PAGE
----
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Classical and Quantum Mechanics - in a Nutshell

Classical Mechanics

Building on the work of Galileo and others, Newton unveiled his laws of motion in 1686. According to Newton:

I. A body remains at rest or in uniform motion (constant velocity - both speed and direction) unless acted on by a net external force.

II. In response to a net external force, $\vec{F}$, a body of mass m accelerates with acceleration $\vec{a} = \vec{F}/m$.

III. If body i pushes on body j with a force $\vec{F}_{ij}$, then body j pushes on body i with a force $\vec{F}_{ji} = -\vec{F}_{ij}$.

For energy-conserving forces, the net force $\vec{F}_i$ on particle i is the negative gradient (slope in three dimensions) of the potential energy with respect to particle i's position: $\vec{F}_i = -\vec{\nabla}_i V(\vec{R})$, where $V(\vec{R})$ represents the potential energy of the system as a function of the positions of all N particles, $\vec{R}$. In three dimensions, $\vec{r}_i$ is the vector of length 3 specifying the position of the $i^{th}$ atom, and $\vec{R}$ is the vector of length $3N$ specifying all coordinates. In the context of simulation, the forces are calculated for energy minimizations and molecular dynamics simulations but are not needed in Monte Carlo simulations.

Classical mechanics is completely deterministic: Given the exact positions and velocities of all particles at a given time, along with the function $V(\vec{R})$, one can calculate the future (and past) positions and velocities of all particles at any other time. The evolution of the system's positions and momenta through time is often referred to as a trajectory.

Quantum Mechanics

A number of experimental observations in the late 1800's and early 1900's forced physicists to look beyond Newton's laws of motion for a more general theory. See, for example, the discussion of the heat capacity of solids. It had become increasingly clear that electromagnetic radiation had particle-like properties in addition to its wave-like properties such as diffraction and interference. Planck showed in 1900 that electromagnetic radiation was emitted and absorbed from a black body in discrete quanta, each having energy proportional to the frequency of radiaion. In 1904, Einstein invoked these quanta to explain the photo-electric effect. So under certain circumstances, one must interpret electromagnetic waves as being made up of particles. In 1924 de Broglie asserted that matter also had this dual nature: Particles can be wavey.

To make a long and amazing story [1] short, this led to the formulation of Shrödinger's wave equation for matter:

H \Psi = E \Psi.

Don't let the brevity of notation fool you; this partial differential equation is difficult to deal with and generally impossible to solve analytically. It is tailored to a given physical system by defining the Hamiltonian operator $H$ to incorporate all the relevant forces exerted on the particles of the system. The solution of this equation yields the discrete (quantized) values (or eigenvalues) of energy $E_n$, and for each $E_n$ its corresponding wave function $\Psi_n$. In general, these wave functions are complex-valued functions (involving $\sqrt{-1}$), but the quantity $\Psi^* \Psi$ is always real and thus may correspond to something physical. ($\Psi^*$ is the `complex conjugate' of $\Psi$.) In fact, $\Psi^* \Psi$ is a probability density. For motion in the single dimension x, it is `a probability per unit x': $\Psi^* \Psi dx$ is the probability that the particle will be found at a position between x and $x + dx$. The wavefunctions are normalized (scaled) by the requirement that the particle must be somewhere, i.e., that these probabilities must sum to one:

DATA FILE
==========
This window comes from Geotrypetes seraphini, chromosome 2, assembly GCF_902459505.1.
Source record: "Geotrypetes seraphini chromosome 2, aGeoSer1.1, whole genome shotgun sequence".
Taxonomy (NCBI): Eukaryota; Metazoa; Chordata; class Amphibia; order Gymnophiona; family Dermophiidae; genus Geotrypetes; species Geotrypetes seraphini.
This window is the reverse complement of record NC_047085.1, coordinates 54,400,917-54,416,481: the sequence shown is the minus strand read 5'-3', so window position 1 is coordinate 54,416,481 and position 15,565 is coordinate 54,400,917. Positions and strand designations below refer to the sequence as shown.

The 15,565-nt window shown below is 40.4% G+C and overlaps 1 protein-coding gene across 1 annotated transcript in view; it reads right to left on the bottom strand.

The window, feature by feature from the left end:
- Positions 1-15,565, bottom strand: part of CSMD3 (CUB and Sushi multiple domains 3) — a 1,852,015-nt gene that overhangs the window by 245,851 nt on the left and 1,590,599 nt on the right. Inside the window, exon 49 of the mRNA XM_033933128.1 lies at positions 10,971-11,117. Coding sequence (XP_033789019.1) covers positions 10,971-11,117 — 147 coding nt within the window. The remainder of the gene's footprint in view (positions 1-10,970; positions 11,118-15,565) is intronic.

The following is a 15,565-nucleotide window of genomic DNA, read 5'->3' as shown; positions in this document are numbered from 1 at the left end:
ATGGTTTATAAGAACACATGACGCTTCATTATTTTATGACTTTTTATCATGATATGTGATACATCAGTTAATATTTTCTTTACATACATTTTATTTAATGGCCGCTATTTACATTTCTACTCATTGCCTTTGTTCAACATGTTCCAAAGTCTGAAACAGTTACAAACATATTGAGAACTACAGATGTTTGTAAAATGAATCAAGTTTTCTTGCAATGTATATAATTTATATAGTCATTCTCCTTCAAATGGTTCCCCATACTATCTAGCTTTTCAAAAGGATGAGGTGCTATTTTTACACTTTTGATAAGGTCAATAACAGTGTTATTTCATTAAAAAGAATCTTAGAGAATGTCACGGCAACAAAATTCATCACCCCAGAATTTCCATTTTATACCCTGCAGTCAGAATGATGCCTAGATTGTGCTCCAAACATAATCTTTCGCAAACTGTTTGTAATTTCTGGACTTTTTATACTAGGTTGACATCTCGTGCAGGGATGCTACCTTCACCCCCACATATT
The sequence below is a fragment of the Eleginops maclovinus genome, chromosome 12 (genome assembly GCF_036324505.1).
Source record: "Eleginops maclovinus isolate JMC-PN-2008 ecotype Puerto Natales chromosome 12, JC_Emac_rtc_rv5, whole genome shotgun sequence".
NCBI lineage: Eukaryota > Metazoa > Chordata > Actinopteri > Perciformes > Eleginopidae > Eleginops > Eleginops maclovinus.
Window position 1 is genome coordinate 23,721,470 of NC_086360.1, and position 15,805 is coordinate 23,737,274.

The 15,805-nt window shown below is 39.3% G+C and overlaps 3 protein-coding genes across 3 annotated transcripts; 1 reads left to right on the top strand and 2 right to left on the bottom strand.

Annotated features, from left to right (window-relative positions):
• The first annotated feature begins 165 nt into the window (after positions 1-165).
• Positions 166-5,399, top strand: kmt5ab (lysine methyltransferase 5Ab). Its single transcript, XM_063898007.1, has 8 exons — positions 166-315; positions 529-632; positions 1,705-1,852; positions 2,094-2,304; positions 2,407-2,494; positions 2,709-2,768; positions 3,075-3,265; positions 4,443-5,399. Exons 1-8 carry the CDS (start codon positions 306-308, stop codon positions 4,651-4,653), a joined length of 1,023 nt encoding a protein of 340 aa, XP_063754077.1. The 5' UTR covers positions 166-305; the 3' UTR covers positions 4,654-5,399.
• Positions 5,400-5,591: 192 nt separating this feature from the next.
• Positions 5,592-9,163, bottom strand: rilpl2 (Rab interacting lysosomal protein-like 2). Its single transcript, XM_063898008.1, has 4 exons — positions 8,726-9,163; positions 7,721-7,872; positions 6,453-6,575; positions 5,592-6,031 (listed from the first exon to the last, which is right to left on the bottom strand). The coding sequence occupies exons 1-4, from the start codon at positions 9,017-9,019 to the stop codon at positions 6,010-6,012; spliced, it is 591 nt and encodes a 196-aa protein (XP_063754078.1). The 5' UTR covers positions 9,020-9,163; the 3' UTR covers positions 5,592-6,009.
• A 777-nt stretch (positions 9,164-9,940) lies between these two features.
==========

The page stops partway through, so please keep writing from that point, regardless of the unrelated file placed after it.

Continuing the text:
\int \Psi^* \Psi \vec{dr} = 1.

Quantum mechanics is thus not deterministic, but probabilistic. It forces us to abandon the notion of precisely defined trajectories of particles through time and space. Instead, we must talk in terms of probabilities for alternative system configurations.

To clarify these concepts, consider two major successes for the quantum theory, predictions of the discrete energy levels of the harmonic oscillator and the hydrogen atom. Pictured below are the potential energy (solid lines) and the four lowest energy levels (dashed lines) for a one dimensional harmonic oscillator (red) and the three dimensional hydrogen atom (blue). The harmonic oscillator depicted corresponds to a hydrogen atom oscillating at the frequency f = 100/ps and represents one of the highest frequency atomic motions in macromolecules. The energy levels of harmonic oscillators are equally spaced, separated by an energy of hf, or 9.5 kcal/mol for the oscillator shown. The energy gaps for a hydrogen atom oscillating at f = 10/ps are 0.95 kcal/mol, on the order of thermal energy, and so classical mechanics better approximates quantum results (e.g., average energy and motional amplitude) for this slower oscillator.

Excitation of electrons within atoms requires much more energy than excitation of atomic vibrations. Promotion of the hydrogen atom's electron from its ground state to its first excited state requires 235 kcal/mol. Way beyond the reach of thermal energy, this excitation requires the absorption of ultraviolet radiation with a wavelength of 121 nm.

Potential and four lowest E levels
for a harmonic oscillator (red) and the hydrogen atom (blue).

next up previous
Next: Statistical Mechanics - Calculating Up: intro_simulation Previous: intro_simulation
Peter J. Steinbach 2010-11-15